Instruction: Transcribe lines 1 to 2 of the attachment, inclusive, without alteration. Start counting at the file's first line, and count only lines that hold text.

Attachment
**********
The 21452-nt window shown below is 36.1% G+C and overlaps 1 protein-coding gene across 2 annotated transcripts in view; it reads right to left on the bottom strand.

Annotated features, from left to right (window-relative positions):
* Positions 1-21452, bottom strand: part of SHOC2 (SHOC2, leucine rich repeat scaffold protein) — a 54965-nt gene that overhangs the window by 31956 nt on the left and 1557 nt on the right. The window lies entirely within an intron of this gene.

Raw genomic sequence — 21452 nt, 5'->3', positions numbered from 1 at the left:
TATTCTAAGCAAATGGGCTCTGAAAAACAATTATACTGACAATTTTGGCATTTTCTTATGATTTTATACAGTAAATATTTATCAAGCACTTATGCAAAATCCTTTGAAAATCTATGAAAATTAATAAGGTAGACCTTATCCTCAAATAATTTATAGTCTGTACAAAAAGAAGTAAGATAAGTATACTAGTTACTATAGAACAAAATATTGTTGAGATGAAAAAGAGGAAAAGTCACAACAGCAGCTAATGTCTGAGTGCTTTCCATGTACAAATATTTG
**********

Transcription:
The 21452-nt window shown below is 36.1% G+C and overlaps 1 protein-coding gene across 2 annotated transcripts in view; it reads right to left on the bottom strand.

Annotated features, from left to right (window-relative positions):